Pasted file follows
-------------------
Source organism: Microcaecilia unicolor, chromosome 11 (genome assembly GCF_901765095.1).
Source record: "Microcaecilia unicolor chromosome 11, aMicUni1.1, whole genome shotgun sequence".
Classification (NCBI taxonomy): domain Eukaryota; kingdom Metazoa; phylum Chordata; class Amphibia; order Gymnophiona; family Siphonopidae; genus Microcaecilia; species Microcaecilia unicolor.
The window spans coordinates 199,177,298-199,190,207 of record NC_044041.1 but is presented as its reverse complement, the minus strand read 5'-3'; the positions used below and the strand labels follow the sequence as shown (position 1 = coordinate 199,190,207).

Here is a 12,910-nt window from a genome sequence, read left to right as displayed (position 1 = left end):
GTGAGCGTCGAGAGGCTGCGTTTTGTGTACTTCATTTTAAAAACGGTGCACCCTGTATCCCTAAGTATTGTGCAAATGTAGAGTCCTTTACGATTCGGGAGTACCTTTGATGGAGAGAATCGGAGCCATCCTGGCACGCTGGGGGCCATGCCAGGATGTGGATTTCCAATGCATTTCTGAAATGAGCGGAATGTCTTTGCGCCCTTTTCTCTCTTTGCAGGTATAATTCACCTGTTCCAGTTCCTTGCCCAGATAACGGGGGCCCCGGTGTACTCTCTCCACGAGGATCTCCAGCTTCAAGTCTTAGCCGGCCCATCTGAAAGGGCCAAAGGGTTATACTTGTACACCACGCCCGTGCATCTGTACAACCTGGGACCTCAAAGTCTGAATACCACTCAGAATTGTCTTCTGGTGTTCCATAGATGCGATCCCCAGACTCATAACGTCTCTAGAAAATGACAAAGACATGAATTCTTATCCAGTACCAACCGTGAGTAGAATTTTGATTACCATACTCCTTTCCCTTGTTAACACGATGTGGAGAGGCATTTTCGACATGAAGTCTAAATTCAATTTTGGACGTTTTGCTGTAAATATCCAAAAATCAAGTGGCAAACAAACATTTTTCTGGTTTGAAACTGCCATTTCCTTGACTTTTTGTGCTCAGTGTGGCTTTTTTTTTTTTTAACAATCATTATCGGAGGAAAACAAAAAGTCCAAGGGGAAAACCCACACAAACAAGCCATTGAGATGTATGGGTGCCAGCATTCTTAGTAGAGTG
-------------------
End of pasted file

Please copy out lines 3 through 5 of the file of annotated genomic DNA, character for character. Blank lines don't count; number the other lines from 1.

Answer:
Classification (NCBI taxonomy): domain Eukaryota; kingdom Metazoa; phylum Chordata; class Amphibia; order Gymnophiona; family Siphonopidae; genus Microcaecilia; species Microcaecilia unicolor.
The window spans coordinates 199,177,298-199,190,207 of record NC_044041.1 but is presented as its reverse complement, the minus strand read 5'-3'; the positions used below and the strand labels follow the sequence as shown (position 1 = coordinate 199,190,207).

Here is a 12,910-nt window from a genome sequence, read left to right as displayed (position 1 = left end):